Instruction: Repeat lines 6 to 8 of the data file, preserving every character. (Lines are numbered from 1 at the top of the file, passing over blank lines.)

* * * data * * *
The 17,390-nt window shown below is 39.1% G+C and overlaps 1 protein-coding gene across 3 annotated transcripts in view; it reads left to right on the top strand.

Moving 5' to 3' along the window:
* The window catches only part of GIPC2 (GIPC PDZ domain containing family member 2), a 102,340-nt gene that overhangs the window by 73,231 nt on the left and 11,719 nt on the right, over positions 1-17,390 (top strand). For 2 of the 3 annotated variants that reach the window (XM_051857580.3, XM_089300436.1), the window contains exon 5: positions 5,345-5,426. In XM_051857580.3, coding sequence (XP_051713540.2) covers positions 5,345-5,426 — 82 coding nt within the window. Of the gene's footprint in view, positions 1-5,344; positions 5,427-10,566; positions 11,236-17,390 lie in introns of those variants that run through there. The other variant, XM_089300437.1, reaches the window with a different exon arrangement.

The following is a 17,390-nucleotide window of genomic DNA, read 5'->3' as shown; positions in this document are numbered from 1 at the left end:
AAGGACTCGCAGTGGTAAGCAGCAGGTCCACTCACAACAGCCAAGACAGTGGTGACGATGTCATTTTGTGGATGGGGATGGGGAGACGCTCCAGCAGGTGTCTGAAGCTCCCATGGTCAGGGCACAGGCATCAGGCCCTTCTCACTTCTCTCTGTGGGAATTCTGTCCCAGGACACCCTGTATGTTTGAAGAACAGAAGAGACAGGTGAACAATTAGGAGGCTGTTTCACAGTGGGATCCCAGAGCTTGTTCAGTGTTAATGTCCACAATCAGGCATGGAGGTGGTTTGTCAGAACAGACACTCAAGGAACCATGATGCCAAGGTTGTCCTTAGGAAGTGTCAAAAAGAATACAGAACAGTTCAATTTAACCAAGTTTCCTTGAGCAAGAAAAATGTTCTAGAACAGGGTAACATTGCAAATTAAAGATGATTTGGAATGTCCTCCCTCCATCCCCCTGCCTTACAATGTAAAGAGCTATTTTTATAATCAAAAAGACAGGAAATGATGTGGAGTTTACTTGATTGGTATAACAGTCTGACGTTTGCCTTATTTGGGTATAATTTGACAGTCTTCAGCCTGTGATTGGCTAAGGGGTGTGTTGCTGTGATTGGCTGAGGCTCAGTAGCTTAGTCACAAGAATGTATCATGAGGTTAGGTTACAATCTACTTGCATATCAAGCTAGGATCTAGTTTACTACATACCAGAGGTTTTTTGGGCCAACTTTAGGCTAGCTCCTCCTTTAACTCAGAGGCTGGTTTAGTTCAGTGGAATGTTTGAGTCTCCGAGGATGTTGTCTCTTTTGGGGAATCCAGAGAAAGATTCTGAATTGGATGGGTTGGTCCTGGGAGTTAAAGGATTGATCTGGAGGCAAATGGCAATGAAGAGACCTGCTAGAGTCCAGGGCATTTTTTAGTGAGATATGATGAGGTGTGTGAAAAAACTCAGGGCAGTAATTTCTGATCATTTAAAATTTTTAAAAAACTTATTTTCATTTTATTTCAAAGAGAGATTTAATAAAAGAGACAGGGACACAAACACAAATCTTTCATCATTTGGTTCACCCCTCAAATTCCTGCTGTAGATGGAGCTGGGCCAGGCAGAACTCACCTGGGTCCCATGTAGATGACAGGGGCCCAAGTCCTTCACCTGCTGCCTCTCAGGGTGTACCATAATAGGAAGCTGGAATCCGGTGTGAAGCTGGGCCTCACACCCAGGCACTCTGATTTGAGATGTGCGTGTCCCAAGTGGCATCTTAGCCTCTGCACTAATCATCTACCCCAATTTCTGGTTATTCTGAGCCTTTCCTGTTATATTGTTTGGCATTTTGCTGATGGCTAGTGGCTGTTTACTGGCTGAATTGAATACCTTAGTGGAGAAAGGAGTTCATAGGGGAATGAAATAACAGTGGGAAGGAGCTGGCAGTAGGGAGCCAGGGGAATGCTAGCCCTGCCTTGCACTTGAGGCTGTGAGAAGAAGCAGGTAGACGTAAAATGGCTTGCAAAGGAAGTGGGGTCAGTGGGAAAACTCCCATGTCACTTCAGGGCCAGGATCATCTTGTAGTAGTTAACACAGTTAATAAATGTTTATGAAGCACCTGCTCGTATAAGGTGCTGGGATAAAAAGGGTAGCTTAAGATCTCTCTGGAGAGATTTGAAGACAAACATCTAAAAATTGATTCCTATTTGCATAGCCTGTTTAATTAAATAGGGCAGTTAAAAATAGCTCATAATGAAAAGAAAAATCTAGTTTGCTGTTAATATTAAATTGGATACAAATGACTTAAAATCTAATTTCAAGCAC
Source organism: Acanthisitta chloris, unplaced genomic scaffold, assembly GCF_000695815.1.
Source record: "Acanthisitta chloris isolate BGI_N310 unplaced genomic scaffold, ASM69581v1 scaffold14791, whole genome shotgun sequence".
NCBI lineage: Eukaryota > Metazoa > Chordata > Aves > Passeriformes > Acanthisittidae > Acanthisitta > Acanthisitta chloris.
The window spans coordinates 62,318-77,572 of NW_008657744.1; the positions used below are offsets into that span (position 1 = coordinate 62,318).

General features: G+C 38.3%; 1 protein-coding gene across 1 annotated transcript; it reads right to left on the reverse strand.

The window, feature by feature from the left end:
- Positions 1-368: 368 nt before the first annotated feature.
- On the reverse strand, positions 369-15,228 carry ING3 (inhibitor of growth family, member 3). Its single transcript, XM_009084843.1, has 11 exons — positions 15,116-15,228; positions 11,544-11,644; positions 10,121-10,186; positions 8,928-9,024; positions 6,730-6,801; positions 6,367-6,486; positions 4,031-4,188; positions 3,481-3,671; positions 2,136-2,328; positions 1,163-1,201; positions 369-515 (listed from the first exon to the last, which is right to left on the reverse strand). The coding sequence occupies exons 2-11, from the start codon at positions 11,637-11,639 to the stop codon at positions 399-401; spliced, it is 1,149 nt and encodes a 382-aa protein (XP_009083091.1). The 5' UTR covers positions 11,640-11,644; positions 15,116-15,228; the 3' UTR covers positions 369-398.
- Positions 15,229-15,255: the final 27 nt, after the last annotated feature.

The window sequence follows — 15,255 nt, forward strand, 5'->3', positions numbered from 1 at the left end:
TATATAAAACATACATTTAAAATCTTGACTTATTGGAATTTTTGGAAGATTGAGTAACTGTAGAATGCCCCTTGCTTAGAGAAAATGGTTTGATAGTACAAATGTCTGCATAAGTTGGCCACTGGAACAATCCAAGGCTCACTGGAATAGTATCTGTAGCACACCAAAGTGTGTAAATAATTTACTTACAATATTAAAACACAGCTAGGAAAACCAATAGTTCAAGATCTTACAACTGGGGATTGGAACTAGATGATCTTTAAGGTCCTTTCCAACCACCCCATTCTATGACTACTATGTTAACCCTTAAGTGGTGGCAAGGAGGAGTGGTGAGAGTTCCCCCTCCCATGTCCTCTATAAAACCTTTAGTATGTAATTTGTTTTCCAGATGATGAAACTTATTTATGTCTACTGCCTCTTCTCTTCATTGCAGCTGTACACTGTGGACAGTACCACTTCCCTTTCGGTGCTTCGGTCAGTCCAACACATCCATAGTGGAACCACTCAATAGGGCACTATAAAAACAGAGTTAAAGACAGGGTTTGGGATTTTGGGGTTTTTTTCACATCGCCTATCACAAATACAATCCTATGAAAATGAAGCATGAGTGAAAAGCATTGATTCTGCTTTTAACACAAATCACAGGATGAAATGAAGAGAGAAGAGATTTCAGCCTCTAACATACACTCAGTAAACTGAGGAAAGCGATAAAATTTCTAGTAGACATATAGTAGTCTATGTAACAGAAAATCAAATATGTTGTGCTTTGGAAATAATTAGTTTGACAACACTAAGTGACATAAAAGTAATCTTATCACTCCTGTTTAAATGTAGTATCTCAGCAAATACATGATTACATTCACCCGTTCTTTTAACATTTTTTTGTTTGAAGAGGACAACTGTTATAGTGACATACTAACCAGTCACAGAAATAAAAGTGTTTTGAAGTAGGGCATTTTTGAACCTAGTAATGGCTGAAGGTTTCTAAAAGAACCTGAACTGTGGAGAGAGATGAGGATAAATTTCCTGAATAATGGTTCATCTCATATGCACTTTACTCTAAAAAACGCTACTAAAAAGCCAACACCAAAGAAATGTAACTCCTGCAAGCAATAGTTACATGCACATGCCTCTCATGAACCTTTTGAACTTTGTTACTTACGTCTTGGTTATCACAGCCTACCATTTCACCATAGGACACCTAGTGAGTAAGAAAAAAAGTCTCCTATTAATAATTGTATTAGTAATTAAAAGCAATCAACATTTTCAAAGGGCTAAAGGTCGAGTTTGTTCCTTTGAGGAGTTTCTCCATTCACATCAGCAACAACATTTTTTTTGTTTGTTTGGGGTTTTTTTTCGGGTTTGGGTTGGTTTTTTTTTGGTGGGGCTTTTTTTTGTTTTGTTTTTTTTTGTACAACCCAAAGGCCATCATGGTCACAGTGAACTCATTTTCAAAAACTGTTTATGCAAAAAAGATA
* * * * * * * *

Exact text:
Source organism: Acanthisitta chloris, unplaced genomic scaffold, assembly GCF_000695815.1.
Source record: "Acanthisitta chloris isolate BGI_N310 unplaced genomic scaffold, ASM69581v1 scaffold14791, whole genome shotgun sequence".
NCBI lineage: Eukaryota > Metazoa > Chordata > Aves > Passeriformes > Acanthisittidae > Acanthisitta > Acanthisitta chloris.